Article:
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The fantasy world they end up in is familiar, but I like how the two react very differently to suddenly being there. Kazuma simply goes with the flow, making use of his extensive knowledge of RPGs. Aqua…starts off by having something like a panic attack. She’s very disoriented and nervous, and assumes Kazuma is useless, but when he turns out not to be, her manner with him softens appropriately. (He then later turns out to be not very capable after all.)

Of course, when Kazuma learns they need money to register as adventurers, it falls to Aqua to try to procure some funds, which she does by essentially begging a kindly religious man; something she’s not proud of. However, they get the registration fees, and get an assessment of their stats before choosing their jobs.

Despite being average at everything (save slightly higher intelligence and extremely high luck), Kazuma insists on being an adventurer, while Aqua is amazing in everything but intelligence and luck. In other words, these two complement each other perfectly.

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With the “character creation” taken care of (both for Kazuma and Aqua and the show itself), they go on to “begin their adventures.” What follows is a wordless but wonderful montage of the two settling into a life of strenuous manual labor, digging holes, carrying loads, and building and plastering walls.

The montage progresses from the two just getting by and sleeping in hay with manure, to getting slightly better at their jobs, earning enough dough for food, baths, bedding, and eventually booze and carousing (followed by Aqua vomiting rainbows…more than once).

This sequence reminded me of the classic Shinji and Asuka training montage—not a bad thing to be reminded of, and probably not an accident. Kazuma and Aqua start out with very low opinions of each other, but the more they work together, the better they manage in this new world.

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Another choice Aqua gave Kazuma when they first met was to spend eternity in “heaven”, but only as an old man sitting around for eternity. It wouldn’t be what it’s cracked up to be in the living world, she warned. But Kazuma chose reincarnation, and now we see him reaping the benefits of that decision.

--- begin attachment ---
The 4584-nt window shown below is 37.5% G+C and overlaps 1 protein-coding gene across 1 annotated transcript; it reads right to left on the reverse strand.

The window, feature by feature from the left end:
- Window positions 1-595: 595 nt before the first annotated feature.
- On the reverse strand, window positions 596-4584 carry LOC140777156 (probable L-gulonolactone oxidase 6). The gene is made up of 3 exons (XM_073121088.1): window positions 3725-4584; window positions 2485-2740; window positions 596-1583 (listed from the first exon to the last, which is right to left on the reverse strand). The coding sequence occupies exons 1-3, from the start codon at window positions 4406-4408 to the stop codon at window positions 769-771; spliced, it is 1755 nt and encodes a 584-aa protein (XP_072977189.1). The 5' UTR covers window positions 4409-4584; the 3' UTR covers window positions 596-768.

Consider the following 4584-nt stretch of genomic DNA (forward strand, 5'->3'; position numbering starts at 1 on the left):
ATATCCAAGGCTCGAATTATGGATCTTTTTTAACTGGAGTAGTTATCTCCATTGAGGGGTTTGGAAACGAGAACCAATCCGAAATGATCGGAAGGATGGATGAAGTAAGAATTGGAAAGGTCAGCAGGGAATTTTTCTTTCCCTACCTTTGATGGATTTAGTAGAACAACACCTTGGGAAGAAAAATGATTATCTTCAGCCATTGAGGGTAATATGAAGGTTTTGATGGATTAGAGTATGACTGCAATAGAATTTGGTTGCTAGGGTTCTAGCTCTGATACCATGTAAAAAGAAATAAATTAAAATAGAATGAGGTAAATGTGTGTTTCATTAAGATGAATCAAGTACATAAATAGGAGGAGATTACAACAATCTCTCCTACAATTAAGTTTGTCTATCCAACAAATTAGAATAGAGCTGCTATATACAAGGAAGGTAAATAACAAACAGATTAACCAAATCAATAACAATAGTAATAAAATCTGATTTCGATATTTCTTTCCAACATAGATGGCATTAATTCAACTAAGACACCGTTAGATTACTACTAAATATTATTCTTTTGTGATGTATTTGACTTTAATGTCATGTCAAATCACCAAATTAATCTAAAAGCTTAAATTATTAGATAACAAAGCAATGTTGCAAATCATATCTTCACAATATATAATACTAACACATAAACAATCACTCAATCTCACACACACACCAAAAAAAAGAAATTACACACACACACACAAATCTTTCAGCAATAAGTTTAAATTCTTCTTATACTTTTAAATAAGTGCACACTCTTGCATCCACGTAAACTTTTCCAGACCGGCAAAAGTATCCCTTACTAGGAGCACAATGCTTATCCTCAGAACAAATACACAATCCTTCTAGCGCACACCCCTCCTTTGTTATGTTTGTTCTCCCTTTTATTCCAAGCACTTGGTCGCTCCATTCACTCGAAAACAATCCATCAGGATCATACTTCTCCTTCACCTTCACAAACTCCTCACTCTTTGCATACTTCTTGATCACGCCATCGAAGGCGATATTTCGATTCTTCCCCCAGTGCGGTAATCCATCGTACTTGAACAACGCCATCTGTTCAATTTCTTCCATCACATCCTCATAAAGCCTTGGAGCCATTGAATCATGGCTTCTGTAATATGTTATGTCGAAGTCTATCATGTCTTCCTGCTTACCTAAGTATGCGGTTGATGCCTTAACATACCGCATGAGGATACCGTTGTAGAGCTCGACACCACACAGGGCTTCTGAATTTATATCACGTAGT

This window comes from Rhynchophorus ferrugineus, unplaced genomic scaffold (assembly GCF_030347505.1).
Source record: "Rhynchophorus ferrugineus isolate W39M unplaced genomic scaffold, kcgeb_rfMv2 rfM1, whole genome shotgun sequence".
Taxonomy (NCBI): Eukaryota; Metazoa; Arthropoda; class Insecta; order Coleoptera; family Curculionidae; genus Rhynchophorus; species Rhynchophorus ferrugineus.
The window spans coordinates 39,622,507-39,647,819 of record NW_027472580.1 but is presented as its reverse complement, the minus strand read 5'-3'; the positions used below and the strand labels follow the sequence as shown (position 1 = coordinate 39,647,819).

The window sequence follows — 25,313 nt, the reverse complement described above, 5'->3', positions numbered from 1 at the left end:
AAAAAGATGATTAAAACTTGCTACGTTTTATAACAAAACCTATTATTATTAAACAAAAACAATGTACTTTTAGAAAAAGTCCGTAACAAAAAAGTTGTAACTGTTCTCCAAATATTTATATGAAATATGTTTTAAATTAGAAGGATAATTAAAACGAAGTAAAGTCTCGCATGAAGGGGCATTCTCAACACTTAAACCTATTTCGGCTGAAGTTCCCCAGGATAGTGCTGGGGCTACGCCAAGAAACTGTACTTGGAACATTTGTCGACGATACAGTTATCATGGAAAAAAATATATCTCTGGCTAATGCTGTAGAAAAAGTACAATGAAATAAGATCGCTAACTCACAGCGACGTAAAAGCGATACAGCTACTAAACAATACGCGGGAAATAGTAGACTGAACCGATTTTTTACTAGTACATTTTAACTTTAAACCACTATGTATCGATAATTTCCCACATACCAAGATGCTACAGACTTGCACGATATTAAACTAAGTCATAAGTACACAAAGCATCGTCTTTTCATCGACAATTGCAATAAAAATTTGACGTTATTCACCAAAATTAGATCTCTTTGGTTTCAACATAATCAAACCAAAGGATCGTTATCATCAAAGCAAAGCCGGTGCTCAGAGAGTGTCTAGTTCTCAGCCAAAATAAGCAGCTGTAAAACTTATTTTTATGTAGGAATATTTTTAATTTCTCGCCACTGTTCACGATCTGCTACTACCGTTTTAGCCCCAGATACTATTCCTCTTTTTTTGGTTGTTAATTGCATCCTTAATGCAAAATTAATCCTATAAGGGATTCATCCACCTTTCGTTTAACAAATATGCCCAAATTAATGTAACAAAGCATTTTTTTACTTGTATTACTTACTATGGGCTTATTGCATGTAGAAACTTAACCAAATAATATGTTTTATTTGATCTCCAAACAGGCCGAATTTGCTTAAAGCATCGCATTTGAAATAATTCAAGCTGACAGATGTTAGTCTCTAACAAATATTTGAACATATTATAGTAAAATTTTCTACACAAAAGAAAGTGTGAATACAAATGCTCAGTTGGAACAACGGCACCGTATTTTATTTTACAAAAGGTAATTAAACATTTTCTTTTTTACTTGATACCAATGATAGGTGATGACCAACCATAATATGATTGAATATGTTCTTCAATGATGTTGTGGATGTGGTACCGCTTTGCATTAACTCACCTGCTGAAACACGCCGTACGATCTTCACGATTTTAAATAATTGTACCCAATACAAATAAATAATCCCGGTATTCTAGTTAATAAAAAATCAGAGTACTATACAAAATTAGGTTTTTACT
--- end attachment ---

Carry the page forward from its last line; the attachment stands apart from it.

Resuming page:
Sure, there are conflicts and hardships, but also mirth and vitality. They’re just scraping by, but they’re alive, damnit. And we’re talking about a goddess who never knew what it was like to be alive before she met Kazuma, and an otaku who had a very narrow scope and short duration to his previous life.

Then, suddenly, Kazuma jumps up out of bed, startling Aqua (who sleeps beside him, no big dealio), and realizes: this isn’t right. They fell into a comfortable rut of being day  laborers, but they came to this world to defeat the Devil King. Only then can Aqua go back to being a goddess, and can Kazuma receive a gift from the grateful gods.

So they agree to return to the original plan, starting by striking out in the wilderness on a “kill quest” to test their abilities and hopefully bag a monster or two. I can’t wait to see how they manage to muck it up!

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Prison School – 02

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This week we meet Mari’s dad Kurihara (voiced by Fujiwara Keiji), the chairman of the school, and the man who allowed boys to enroll at the school in the first place. Kurihara has a very hilarious way of speaking, ending each sentence with a dramatic pause before delivering the final words like an accusation.

At first he looks like he could potentially be a useful ally to the guys, as he insists Mari at least give them the weekends off, opening the opportunity for Kiyoshi to have his sumo date with Chiyo after all. That impression doesn’t last long, however, as Mr. Kurihara immediately becomes more a liability than an asset (he left a web page featuring “latina asses” open on his computer).